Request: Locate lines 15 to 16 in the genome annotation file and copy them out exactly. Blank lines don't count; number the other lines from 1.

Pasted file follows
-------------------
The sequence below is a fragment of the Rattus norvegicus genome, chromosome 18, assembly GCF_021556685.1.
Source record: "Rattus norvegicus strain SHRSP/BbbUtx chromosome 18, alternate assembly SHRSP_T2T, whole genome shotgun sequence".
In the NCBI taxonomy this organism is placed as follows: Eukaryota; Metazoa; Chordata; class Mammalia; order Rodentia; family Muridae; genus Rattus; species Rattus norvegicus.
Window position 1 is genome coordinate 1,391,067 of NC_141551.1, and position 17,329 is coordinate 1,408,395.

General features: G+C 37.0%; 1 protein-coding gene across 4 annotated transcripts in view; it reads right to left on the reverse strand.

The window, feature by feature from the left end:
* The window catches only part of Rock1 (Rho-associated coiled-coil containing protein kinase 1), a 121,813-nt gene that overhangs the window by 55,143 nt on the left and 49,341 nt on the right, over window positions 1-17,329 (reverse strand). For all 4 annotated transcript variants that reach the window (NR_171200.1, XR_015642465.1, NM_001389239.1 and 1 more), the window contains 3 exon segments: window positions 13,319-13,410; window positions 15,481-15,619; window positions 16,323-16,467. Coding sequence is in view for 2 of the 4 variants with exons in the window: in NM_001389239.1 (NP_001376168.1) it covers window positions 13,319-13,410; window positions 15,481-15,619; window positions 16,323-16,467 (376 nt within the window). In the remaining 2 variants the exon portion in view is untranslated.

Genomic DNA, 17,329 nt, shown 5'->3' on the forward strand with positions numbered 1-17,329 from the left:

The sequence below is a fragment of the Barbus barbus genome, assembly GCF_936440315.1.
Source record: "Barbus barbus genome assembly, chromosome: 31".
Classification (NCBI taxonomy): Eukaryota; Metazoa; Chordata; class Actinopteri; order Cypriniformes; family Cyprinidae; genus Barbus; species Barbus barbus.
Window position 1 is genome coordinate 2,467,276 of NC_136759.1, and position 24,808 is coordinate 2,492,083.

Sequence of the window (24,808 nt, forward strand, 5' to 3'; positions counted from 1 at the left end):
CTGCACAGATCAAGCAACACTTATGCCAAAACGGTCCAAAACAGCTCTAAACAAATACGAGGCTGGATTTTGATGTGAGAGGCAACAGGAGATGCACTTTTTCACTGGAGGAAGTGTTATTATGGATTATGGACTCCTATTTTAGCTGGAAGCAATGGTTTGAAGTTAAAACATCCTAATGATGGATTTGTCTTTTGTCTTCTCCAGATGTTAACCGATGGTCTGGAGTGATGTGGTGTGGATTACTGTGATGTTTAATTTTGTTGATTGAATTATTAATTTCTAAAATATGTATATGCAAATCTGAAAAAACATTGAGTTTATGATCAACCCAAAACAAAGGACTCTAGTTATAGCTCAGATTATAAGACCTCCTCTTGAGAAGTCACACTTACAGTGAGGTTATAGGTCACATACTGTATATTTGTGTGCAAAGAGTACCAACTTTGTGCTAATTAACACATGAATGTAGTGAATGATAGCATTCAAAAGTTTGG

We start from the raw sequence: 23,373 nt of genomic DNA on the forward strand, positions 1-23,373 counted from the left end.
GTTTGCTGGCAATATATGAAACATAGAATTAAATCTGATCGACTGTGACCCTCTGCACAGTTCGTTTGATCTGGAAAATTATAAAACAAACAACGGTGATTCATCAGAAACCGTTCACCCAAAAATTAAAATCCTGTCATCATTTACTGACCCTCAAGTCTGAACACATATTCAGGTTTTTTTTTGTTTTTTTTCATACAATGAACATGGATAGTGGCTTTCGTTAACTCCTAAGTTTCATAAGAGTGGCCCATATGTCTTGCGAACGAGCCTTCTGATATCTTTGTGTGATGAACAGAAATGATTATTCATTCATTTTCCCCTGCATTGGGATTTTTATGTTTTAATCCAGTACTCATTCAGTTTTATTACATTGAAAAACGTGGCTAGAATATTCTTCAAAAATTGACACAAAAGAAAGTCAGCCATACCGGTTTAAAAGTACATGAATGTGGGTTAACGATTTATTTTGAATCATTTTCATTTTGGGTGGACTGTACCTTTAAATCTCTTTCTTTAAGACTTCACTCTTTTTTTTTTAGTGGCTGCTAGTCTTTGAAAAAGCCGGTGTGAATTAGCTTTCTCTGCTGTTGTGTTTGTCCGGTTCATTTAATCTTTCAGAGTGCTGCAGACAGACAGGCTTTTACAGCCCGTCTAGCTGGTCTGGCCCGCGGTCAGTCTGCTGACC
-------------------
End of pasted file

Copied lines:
We start from the raw sequence: 23,373 nt of genomic DNA on the forward strand, positions 1-23,373 counted from the left end.
GTTTGCTGGCAATATATGAAACATAGAATTAAATCTGATCGACTGTGACCCTCTGCACAGTTCGTTTGATCTGGAAAATTATAAAACAAACAACGGTGATTCATCAGAAACCGTTCACCCAAAAATTAAAATCCTGTCATCATTTACTGACCCTCAAGTCTGAACACATATTCAGGTTTTTTTTTGTTTTTTTTCATACAATGAACATGGATAGTGGCTTTCGTTAACTCCTAAGTTTCATAAGAGTGGCCCATATGTCTTGCGAACGAGCCTTCTGATATCTTTGTGTGATGAACAGAAATGATTATTCATTCATTTTCCCCTGCATTGGGATTTTTATGTTTTAATCCAGTACTCATTCAGTTTTATTACATTGAAAAACGTGGCTAGAATATTCTTCAAAAATTGACACAAAAGAAAGTCAGCCATACCGGTTTAAAAGTACATGAATGTGGGTTAACGATTTATTTTGAATCATTTTCATTTTGGGTGGACTGTACCTTTAAATCTCTTTCTTTAAGACTTCACTCTTTTTTTTTTAGTGGCTGCTAGTCTTTGAAAAAGCCGGTGTGAATTAGCTTTCTCTGCTGTTGTGTTTGTCCGGTTCATTTAATCTTTCAGAGTGCTGCAGACAGACAGGCTTTTACAGCCCGTCTAGCTGGTCTGGCCCGCGGTCAGTCTGCTGACC